Sarbanes-Oxley

The common term for the Public Company Accounting Reform and Investor Protection Act of 2002. This set of laws significantly changed accounting and audit standards for public companies in order to improve the accuracy of financial disclosures and protect investors from corporate fraud. The act has significantly increased accounting and audit costs for companies but has restored some investor confidence in corporations. Some major components of the act include:

  • certification of financial reports by CEOs and CFOs
  • increased disclosures of equity trades by company insiders
  • increased independence of auditors from corporate influence or conflicts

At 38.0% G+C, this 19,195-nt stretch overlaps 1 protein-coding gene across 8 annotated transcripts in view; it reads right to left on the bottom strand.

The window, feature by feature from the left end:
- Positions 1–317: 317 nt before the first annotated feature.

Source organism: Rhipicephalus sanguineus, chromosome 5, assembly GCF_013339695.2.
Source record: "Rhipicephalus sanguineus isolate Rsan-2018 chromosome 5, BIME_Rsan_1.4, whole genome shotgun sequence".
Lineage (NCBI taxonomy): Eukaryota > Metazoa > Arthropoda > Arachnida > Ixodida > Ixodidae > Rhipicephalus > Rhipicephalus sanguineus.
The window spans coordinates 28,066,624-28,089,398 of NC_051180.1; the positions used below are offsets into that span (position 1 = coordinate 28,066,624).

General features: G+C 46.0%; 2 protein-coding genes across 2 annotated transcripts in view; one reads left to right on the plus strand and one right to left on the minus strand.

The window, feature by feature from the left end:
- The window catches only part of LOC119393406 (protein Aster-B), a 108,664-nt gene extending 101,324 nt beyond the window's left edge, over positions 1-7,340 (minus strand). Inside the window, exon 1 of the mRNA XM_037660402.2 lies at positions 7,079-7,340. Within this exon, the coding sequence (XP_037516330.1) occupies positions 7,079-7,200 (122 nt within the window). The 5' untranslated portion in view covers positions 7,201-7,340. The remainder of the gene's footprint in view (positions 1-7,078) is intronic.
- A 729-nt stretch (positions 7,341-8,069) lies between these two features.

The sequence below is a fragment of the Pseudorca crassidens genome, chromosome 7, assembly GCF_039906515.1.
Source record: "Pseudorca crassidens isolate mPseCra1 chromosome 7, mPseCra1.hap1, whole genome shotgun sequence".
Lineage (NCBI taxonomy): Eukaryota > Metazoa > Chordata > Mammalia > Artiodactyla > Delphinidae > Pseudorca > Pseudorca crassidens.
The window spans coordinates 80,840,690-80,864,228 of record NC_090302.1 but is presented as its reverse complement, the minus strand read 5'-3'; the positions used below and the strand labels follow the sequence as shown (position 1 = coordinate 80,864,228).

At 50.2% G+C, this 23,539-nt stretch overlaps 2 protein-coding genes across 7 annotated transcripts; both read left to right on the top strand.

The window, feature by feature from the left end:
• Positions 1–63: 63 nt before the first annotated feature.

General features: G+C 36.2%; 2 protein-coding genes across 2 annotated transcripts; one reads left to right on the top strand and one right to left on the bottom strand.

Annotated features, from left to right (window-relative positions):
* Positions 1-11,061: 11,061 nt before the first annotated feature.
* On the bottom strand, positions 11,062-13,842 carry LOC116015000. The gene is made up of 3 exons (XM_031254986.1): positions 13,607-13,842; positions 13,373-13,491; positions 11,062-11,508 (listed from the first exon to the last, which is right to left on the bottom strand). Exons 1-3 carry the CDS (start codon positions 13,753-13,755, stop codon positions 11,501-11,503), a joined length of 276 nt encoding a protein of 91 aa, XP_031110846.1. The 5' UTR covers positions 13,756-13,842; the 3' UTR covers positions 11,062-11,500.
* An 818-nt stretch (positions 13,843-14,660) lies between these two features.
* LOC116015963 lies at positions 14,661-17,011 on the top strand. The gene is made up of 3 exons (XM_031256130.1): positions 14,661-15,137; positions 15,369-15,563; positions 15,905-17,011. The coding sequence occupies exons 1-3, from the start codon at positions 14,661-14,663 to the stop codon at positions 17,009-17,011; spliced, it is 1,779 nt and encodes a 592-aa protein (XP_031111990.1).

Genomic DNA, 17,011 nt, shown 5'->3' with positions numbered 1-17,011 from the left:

of interest due to ownership or other services
  • bigger criminal and civil penalties (fines and jail time) for corporate
    executives who knowingly misreport financials
  • the prohibition of personal loans from a company to a CEO or corporate
    director
  • M. Doden

    Also referenced as “SOX”. Note that this was primarily implemented for LARGE businesses, not small “mom and pop” companies. Radical changes filtered quickly down to the lower ranks of everyday accounting procedures.